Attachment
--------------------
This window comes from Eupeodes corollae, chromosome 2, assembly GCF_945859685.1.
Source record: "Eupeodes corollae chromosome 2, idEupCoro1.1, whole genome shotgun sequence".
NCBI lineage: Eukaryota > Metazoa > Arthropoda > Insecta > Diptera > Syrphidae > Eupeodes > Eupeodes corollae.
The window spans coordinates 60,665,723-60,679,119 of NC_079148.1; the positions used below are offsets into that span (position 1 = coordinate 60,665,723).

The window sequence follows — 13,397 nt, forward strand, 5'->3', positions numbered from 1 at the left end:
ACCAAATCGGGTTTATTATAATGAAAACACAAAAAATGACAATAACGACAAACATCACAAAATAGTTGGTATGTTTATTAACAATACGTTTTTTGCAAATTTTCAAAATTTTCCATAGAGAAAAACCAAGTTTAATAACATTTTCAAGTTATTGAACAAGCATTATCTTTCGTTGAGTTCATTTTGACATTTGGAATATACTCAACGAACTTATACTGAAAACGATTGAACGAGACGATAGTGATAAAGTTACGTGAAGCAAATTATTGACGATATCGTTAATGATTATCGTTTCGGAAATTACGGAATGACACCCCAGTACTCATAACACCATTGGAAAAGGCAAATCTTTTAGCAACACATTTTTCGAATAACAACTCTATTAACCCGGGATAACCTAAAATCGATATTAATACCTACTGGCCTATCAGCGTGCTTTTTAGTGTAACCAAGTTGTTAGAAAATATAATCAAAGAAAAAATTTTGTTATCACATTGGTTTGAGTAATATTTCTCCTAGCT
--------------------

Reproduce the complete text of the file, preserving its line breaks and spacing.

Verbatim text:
This window comes from Eupeodes corollae, chromosome 2, assembly GCF_945859685.1.
Source record: "Eupeodes corollae chromosome 2, idEupCoro1.1, whole genome shotgun sequence".
NCBI lineage: Eukaryota > Metazoa > Arthropoda > Insecta > Diptera > Syrphidae > Eupeodes > Eupeodes corollae.
The window spans coordinates 60,665,723-60,679,119 of NC_079148.1; the positions used below are offsets into that span (position 1 = coordinate 60,665,723).

The window sequence follows — 13,397 nt, forward strand, 5'->3', positions numbered from 1 at the left end:
ACCAAATCGGGTTTATTATAATGAAAACACAAAAAATGACAATAACGACAAACATCACAAAATAGTTGGTATGTTTATTAACAATACGTTTTTTGCAAATTTTCAAAATTTTCCATAGAGAAAAACCAAGTTTAATAACATTTTCAAGTTATTGAACAAGCATTATCTTTCGTTGAGTTCATTTTGACATTTGGAATATACTCAACGAACTTATACTGAAAACGATTGAACGAGACGATAGTGATAAAGTTACGTGAAGCAAATTATTGACGATATCGTTAATGATTATCGTTTCGGAAATTACGGAATGACACCCCAGTACTCATAACACCATTGGAAAAGGCAAATCTTTTAGCAACACATTTTTCGAATAACAACTCTATTAACCCGGGATAACCTAAAATCGATATTAATACCTACTGGCCTATCAGCGTGCTTTTTAGTGTAACCAAGTTGTTAGAAAATATAATCAAAGAAAAAATTTTGTTATCACATTGGTTTGAGTAATATTTCTCCTAGCT